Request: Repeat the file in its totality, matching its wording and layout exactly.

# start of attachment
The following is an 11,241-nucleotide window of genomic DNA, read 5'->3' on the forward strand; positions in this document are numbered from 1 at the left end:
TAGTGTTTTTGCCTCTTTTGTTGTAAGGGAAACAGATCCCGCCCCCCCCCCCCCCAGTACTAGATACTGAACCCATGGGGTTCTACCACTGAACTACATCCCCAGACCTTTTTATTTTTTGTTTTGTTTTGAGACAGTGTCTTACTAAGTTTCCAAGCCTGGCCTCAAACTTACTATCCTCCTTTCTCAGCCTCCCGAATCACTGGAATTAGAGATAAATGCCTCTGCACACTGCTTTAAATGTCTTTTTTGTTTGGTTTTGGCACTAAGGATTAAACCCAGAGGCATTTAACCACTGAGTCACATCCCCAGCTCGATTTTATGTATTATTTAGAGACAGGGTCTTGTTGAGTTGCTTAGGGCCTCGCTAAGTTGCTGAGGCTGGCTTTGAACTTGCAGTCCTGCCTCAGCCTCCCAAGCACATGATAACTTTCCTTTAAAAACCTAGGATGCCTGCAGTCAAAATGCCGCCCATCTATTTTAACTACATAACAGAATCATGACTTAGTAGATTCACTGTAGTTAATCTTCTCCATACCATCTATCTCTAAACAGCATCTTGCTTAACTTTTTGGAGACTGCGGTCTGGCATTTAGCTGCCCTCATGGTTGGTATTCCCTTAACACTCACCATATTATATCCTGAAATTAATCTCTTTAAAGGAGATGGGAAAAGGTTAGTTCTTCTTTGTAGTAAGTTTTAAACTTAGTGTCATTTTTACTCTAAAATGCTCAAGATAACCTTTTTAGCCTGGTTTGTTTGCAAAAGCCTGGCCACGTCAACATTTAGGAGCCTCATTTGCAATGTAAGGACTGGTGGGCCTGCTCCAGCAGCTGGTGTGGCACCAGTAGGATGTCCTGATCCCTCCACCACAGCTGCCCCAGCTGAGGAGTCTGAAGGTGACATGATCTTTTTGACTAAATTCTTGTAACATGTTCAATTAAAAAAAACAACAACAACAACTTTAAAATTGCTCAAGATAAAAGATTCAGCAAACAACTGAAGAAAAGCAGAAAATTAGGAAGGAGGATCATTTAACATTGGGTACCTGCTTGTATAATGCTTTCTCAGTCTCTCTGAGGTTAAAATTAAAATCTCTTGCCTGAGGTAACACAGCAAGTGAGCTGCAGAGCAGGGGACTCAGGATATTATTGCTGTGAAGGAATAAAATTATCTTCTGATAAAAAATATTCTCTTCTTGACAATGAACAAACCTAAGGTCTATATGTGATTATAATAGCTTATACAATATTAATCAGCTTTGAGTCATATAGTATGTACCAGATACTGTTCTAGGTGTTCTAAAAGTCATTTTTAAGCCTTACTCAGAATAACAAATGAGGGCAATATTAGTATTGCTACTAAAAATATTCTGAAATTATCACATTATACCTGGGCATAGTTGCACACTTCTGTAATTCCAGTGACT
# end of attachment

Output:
The following is an 11,241-nucleotide window of genomic DNA, read 5'->3' on the forward strand; positions in this document are numbered from 1 at the left end:
TAGTGTTTTTGCCTCTTTTGTTGTAAGGGAAACAGATCCCGCCCCCCCCCCCCCCAGTACTAGATACTGAACCCATGGGGTTCTACCACTGAACTACATCCCCAGACCTTTTTATTTTTTGTTTTGTTTTGAGACAGTGTCTTACTAAGTTTCCAAGCCTGGCCTCAAACTTACTATCCTCCTTTCTCAGCCTCCCGAATCACTGGAATTAGAGATAAATGCCTCTGCACACTGCTTTAAATGTCTTTTTTGTTTGGTTTTGGCACTAAGGATTAAACCCAGAGGCATTTAACCACTGAGTCACATCCCCAGCTCGATTTTATGTATTATTTAGAGACAGGGTCTTGTTGAGTTGCTTAGGGCCTCGCTAAGTTGCTGAGGCTGGCTTTGAACTTGCAGTCCTGCCTCAGCCTCCCAAGCACATGATAACTTTCCTTTAAAAACCTAGGATGCCTGCAGTCAAAATGCCGCCCATCTATTTTAACTACATAACAGAATCATGACTTAGTAGATTCACTGTAGTTAATCTTCTCCATACCATCTATCTCTAAACAGCATCTTGCTTAACTTTTTGGAGACTGCGGTCTGGCATTTAGCTGCCCTCATGGTTGGTATTCCCTTAACACTCACCATATTATATCCTGAAATTAATCTCTTTAAAGGAGATGGGAAAAGGTTAGTTCTTCTTTGTAGTAAGTTTTAAACTTAGTGTCATTTTTACTCTAAAATGCTCAAGATAACCTTTTTAGCCTGGTTTGTTTGCAAAAGCCTGGCCACGTCAACATTTAGGAGCCTCATTTGCAATGTAAGGACTGGTGGGCCTGCTCCAGCAGCTGGTGTGGCACCAGTAGGATGTCCTGATCCCTCCACCACAGCTGCCCCAGCTGAGGAGTCTGAAGGTGACATGATCTTTTTGACTAAATTCTTGTAACATGTTCAATTAAAAAAAACAACAACAACAACTTTAAAATTGCTCAAGATAAAAGATTCAGCAAACAACTGAAGAAAAGCAGAAAATTAGGAAGGAGGATCATTTAACATTGGGTACCTGCTTGTATAATGCTTTCTCAGTCTCTCTGAGGTTAAAATTAAAATCTCTTGCCTGAGGTAACACAGCAAGTGAGCTGCAGAGCAGGGGACTCAGGATATTATTGCTGTGAAGGAATAAAATTATCTTCTGATAAAAAATATTCTCTTCTTGACAATGAACAAACCTAAGGTCTATATGTGATTATAATAGCTTATACAATATTAATCAGCTTTGAGTCATATAGTATGTACCAGATACTGTTCTAGGTGTTCTAAAAGTCATTTTTAAGCCTTACTCAGAATAACAAATGAGGGCAATATTAGTATTGCTACTAAAAATATTCTGAAATTATCACATTATACCTGGGCATAGTTGCACACTTCTGTAATTCCAGTGACT